Rosemary became a symbol of fidelity for lovers and was likely to thrive near the home where a matriarch lived. The plant reportedly would die if she moved away. Another herb, sage, is said to grow strongly only when planted in the garden of a woman who had a firm rule over her household and her husband.

In today's world, perhaps a more politically correct herb to plant is parsley for parsley is said to thrive in the homes of strong women and honest men. In ancient Rome parsley was planted in great quantity and served to the feasting guests at large banquets to prevent them from becoming intoxicated and to prevent odors.

People around the world have tales centering on plants. Gardeners of ancient China held that trees contained souls. If a tree was chopped down, its soul would roam the land without peace as a homeless spirit. Only when a new tree was planted would the displaced soul again find a place to live.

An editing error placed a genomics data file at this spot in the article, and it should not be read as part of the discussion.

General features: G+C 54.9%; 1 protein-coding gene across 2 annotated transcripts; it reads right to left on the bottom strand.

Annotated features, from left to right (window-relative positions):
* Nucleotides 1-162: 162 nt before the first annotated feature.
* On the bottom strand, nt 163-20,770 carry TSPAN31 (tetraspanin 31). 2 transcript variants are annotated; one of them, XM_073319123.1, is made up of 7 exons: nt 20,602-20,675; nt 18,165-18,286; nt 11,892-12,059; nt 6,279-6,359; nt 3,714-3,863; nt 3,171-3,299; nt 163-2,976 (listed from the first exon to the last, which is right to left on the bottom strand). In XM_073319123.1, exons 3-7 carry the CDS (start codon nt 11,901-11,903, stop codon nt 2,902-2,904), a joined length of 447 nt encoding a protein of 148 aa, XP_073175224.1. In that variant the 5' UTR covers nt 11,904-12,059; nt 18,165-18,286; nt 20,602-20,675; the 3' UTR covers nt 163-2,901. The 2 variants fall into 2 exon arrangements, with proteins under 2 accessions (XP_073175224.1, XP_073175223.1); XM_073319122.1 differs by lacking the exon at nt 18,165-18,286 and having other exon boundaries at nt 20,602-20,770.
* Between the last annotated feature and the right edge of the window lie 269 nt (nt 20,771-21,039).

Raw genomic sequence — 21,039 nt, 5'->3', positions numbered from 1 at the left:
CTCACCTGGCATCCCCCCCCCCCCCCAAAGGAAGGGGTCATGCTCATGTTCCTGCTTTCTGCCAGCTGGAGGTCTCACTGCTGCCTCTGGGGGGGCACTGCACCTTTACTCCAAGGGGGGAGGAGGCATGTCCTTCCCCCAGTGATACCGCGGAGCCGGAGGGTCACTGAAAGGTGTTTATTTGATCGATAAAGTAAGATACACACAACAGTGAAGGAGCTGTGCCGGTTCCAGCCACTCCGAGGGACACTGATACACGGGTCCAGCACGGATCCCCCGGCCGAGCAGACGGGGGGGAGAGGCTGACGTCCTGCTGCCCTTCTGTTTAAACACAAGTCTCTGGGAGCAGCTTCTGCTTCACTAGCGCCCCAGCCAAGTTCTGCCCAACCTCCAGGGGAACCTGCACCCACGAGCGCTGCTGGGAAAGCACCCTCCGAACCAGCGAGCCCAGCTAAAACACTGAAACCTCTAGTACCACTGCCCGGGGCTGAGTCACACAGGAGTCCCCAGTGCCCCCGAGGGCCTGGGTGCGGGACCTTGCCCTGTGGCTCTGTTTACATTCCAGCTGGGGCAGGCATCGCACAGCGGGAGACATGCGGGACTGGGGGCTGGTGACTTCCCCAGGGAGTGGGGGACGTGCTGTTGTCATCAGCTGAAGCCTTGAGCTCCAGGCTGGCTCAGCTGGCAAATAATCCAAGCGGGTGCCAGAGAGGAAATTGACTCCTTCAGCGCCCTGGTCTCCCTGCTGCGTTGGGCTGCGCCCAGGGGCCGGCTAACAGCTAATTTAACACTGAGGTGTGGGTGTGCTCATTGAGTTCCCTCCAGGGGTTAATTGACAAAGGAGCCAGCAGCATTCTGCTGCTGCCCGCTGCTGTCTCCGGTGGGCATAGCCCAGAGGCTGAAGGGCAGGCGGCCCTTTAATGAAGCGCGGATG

Roman soldiers and Scottish highlanders used thyme in bath water to provide them with vigor. Ancient Egyptians used the plant as a preservative when burying their dead.

The legends and folk tales surrounding garden plants are fascinating. True or not, they help us appreciate the struggles of gardeners who have lived before us. In some universal way these stories connect with us and connect us to nature. Still, the question remains -- will we have six more weeks of winter?

-- Carol Boncella is education coordinator at Lawrence Memorial Hospital. You can send e-mail to her at gardenspot